And you’re humming along with it because they were, so there were great songs, you know, I don’t know if theme songs have that kind of. Effect any longer, but at the time that was the style and it was nice to [00:05:00] have that as a lead into to bring the audience into the show.
Kenric: I think having that weekly episodic thing, and especially on the Saturday mornings, and I know someone like transformers and those maybe a little bit before your time on the writing, but those were like every day you needed something that kept the kids interest in having that ear worm was a great way of doing it.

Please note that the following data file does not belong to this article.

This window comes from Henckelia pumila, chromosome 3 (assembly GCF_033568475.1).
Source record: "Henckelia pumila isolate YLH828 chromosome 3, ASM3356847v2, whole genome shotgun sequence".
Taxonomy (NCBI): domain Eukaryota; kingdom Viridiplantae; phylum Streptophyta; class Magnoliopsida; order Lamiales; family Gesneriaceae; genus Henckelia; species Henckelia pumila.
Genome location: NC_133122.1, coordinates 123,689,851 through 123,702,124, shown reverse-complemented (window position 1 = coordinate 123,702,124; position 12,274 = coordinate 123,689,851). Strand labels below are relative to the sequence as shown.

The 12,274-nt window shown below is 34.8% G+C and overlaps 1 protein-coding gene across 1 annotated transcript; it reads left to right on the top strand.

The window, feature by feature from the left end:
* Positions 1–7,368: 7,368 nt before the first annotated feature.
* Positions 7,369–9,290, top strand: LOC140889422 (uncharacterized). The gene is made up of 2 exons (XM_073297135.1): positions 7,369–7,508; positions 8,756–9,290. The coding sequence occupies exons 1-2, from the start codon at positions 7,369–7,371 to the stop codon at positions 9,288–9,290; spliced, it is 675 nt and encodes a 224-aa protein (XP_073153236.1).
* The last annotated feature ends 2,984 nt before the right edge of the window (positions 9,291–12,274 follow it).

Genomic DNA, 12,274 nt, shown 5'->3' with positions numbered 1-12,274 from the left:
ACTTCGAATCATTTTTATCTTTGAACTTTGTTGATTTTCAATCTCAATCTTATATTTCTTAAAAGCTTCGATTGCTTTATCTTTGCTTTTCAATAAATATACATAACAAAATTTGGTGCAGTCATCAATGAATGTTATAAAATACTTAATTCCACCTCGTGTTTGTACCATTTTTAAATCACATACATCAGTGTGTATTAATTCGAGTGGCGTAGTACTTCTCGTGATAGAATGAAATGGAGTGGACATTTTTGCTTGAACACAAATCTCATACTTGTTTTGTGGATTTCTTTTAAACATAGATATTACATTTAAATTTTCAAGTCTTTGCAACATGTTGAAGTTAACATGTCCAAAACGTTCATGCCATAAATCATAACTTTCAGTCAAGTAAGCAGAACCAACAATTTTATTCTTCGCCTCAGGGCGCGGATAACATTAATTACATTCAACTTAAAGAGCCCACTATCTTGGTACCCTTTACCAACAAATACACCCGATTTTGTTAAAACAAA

Len Uhley: Yeah. And it’s repeatable, you know, which is the whole point of these kinds of shows. You know, how many times can you rerun it? And the answer is a lot.
Kenric: So then what, what, what were you like growing up? Were you a, an introvert?
Len Uhley: Were you, ah like probably many of the writers that you’ve talked with, I was both a shy and retiring and also felt that I had something that I wanted to share with the world.
And so, I mean, you know, my. I wanted to be a writer before I knew I wanted to be a writer. No, that’s cool. No, I’m somewhere in a file box is the first script I ever wrote in sixth grade. It [00:06:00] was a star Trek, not a spoof. Mind you. It was a very sincere, and I, you know, when we did it for my sixth grade English class, I, you know, I, because I already had the point of ears, I played Spock and it was like, so I was doing that kind of stuff.